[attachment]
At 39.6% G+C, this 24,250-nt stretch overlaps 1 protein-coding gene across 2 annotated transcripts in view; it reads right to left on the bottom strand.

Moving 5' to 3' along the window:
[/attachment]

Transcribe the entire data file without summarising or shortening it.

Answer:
At 39.6% G+C, this 24,250-nt stretch overlaps 1 protein-coding gene across 2 annotated transcripts in view; it reads right to left on the bottom strand.

Moving 5' to 3' along the window: